The estimates assume the current conditions of disease transmission will remain unchanged. The main driver of the estimates is that in Liberia, the number of cases is doubling about every 15-20 days, and in Sierra Leone and Guinea, they are doubling around every 30-40 days.

For their calculations, the CDC constructed a new modelling tool called EbolaResponse, comprising an Excel spreadsheet containing a set of formulae and assumptions.

The model allows researchers to estimate the daily movement of patients within disease stages (i.e. susceptible, incubation, infectious, recovery or death) using probabilities for three different types of isolation.

The three different types of isolation are: hospitalization (such as in an Ebola treatment unit or medical care facility), home with effective isolation (a home or community setting where there is reduced risk of disease spread, including safe burial where needed), and home with no effective isolation.

Ideally, Ebola treatment units and appropriate medical care facilities have infection control procedures that prevent disease spread, but the CDC note this is not always the case. So the model assumes there is an average daily risk that transmission will occur – however this is fewer than one person infected per infectious patient.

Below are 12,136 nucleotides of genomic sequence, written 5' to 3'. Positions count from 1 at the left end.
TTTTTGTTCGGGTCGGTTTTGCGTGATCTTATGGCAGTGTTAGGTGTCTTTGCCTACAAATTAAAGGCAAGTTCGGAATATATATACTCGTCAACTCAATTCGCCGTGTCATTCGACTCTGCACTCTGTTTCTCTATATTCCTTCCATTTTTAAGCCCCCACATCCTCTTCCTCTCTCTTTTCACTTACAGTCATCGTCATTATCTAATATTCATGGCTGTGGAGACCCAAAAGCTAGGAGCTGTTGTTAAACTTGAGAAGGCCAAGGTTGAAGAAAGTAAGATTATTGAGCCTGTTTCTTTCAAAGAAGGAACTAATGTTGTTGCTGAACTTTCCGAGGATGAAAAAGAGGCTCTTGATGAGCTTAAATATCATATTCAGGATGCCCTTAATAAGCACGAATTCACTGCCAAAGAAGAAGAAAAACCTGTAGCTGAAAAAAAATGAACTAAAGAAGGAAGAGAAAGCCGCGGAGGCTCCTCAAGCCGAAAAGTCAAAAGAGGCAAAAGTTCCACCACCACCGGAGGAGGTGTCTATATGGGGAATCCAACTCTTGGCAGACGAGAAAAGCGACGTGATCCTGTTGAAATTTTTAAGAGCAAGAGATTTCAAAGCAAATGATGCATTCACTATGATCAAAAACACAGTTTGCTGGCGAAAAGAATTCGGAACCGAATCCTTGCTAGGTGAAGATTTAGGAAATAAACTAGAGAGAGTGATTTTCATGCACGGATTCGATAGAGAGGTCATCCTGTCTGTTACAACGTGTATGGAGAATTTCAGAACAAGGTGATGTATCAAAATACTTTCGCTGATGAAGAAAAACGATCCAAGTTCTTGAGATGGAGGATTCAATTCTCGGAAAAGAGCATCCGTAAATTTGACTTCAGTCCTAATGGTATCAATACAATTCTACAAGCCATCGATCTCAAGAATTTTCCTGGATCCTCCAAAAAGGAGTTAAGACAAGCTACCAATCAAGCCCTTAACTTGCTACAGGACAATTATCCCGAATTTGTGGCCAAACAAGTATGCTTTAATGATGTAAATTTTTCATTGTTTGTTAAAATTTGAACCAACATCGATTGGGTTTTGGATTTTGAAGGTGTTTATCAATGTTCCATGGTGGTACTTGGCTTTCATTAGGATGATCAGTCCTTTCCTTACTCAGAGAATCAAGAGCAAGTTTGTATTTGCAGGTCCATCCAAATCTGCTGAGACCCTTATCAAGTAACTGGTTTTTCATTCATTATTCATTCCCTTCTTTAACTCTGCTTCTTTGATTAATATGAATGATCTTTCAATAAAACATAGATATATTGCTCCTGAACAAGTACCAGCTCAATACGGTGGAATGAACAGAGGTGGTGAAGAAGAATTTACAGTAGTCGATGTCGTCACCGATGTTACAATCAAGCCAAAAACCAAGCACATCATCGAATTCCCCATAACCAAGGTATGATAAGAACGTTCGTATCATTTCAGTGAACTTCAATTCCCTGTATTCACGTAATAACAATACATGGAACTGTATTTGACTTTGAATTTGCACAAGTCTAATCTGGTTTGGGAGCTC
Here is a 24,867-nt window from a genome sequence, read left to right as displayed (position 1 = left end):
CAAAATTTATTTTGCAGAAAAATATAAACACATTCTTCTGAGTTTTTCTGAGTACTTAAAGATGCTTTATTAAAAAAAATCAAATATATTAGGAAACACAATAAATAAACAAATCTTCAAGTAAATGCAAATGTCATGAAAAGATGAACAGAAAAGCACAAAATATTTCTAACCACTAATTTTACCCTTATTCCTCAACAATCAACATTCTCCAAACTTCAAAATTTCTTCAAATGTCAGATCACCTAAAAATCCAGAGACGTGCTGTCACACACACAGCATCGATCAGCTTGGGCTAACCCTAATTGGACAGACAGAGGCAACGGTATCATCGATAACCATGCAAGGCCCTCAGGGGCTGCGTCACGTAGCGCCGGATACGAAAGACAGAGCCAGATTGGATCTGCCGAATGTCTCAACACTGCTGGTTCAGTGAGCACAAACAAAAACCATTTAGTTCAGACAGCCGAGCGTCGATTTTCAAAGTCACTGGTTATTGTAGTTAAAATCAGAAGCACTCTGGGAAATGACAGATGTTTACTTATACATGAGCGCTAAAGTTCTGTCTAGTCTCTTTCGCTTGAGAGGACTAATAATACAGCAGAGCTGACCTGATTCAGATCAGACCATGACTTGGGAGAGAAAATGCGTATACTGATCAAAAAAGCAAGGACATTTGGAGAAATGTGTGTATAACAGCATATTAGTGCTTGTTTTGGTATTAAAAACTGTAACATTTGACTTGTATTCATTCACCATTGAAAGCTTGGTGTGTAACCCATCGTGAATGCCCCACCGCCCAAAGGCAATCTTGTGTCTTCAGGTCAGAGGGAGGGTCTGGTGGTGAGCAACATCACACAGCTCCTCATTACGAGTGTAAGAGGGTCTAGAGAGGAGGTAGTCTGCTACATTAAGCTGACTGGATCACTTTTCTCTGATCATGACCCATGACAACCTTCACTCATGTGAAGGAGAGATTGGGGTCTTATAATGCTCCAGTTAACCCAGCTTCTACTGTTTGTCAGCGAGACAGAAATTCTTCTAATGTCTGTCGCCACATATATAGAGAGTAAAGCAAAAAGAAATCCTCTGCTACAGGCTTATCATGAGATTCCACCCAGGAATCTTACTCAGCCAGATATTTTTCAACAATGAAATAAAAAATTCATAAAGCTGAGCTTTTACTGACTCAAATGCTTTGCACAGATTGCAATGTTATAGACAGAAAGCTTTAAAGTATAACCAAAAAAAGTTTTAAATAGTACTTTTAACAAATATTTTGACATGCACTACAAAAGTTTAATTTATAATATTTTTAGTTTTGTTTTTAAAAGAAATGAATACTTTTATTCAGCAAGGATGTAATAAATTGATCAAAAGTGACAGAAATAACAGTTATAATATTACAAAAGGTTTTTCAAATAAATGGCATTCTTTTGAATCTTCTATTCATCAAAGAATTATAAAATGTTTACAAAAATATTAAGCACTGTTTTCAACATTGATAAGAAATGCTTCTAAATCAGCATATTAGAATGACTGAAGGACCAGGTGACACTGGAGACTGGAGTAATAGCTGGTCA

The model includes information from previous Ebola outbreaks – for example, periods of infectivity, time between exposure and illness. There is no evidence that the virus is spreading differently from previous outbreaks.

To estimate the number of under-reported cases, the report uses a factor of 2.5. This was calculated using estimates of beds-in-use from the model and comparing them to expert opinions of actual beds-in-use on a given day (August 28th). The difference is a potential under-reporting correction factor (1.5 more beds were being used than the model estimated.)

The CDC say we know how to control and stop the epidemic. The model suggests this will require about 70% of people infected with Ebola be cared for in Ebola treatment units, or if these are full, they should be cared for at home or in a community setting, where risk of disease is reduced and burials are conducted safely.